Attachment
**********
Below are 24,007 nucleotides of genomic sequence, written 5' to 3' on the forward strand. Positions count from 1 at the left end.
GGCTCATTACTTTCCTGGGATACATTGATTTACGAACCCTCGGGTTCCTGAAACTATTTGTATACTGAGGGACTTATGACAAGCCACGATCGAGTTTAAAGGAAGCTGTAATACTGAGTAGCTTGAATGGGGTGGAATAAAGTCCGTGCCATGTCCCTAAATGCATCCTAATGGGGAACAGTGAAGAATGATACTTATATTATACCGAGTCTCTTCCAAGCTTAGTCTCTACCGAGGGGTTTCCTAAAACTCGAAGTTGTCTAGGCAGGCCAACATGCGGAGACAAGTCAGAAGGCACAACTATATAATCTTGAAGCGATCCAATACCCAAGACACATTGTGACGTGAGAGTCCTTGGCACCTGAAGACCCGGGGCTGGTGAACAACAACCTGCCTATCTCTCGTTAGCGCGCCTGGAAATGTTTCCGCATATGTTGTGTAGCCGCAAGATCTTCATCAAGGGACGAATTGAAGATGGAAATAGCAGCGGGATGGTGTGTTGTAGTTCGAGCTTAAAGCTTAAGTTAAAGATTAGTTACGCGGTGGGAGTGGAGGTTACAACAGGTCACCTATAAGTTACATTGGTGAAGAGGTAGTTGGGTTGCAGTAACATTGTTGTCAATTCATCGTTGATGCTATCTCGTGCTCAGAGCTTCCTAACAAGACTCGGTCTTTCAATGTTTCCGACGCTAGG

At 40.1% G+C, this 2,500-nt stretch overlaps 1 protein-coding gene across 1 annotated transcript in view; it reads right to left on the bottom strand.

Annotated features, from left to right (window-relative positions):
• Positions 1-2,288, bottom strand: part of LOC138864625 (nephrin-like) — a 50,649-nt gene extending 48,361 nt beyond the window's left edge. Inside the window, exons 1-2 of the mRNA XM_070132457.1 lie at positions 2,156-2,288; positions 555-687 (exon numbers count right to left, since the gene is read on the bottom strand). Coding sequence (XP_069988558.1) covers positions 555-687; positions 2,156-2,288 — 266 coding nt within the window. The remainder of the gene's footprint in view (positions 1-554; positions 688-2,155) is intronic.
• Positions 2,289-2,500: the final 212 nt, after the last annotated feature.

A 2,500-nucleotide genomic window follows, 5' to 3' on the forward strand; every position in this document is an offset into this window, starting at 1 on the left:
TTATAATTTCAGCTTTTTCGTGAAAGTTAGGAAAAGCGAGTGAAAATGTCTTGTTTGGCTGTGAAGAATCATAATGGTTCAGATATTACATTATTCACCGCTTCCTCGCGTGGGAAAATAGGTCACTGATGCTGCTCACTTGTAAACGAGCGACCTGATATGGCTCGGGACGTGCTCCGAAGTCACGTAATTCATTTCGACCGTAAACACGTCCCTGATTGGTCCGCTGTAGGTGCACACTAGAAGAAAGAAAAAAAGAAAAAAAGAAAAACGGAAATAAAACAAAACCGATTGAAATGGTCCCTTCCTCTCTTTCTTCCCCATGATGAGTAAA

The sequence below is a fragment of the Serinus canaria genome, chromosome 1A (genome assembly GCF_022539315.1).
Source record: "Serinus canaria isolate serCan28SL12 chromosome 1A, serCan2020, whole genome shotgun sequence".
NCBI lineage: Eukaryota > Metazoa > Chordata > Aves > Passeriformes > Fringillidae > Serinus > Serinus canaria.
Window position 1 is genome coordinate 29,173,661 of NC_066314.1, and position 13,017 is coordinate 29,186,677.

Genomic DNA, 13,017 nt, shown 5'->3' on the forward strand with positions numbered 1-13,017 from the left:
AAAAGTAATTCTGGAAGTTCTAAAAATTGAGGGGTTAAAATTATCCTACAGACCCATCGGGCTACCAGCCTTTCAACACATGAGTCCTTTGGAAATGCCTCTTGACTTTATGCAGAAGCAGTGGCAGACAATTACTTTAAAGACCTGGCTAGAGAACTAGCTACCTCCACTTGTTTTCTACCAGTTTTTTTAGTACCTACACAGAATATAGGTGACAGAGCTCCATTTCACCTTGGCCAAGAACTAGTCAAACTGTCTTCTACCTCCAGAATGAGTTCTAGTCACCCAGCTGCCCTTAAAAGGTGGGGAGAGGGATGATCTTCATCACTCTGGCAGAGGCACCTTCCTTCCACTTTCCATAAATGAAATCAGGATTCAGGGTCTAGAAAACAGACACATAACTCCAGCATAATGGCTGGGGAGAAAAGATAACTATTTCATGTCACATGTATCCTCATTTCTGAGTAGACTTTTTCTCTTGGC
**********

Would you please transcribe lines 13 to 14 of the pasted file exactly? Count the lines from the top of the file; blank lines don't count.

Genomic DNA, 13,017 nt, shown 5'->3' on the forward strand with positions numbered 1-13,017 from the left:
AAAAGTAATTCTGGAAGTTCTAAAAATTGAGGGGTTAAAATTATCCTACAGACCCATCGGGCTACCAGCCTTTCAACACATGAGTCCTTTGGAAATGCCTCTTGACTTTATGCAGAAGCAGTGGCAGACAATTACTTTAAAGACCTGGCTAGAGAACTAGCTACCTCCACTTGTTTTCTACCAGTTTTTTTAGTACCTACACAGAATATAGGTGACAGAGCTCCATTTCACCTTGGCCAAGAACTAGTCAAACTGTCTTCTACCTCCAGAATGAGTTCTAGTCACCCAGCTGCCCTTAAAAGGTGGGGAGAGGGATGATCTTCATCACTCTGGCAGAGGCACCTTCCTTCCACTTTCCATAAATGAAATCAGGATTCAGGGTCTAGAAAACAGACACATAACTCCAGCATAATGGCTGGGGAGAAAAGATAACTATTTCATGTCACATGTATCCTCATTTCTGAGTAGACTTTTTCTCTTGGC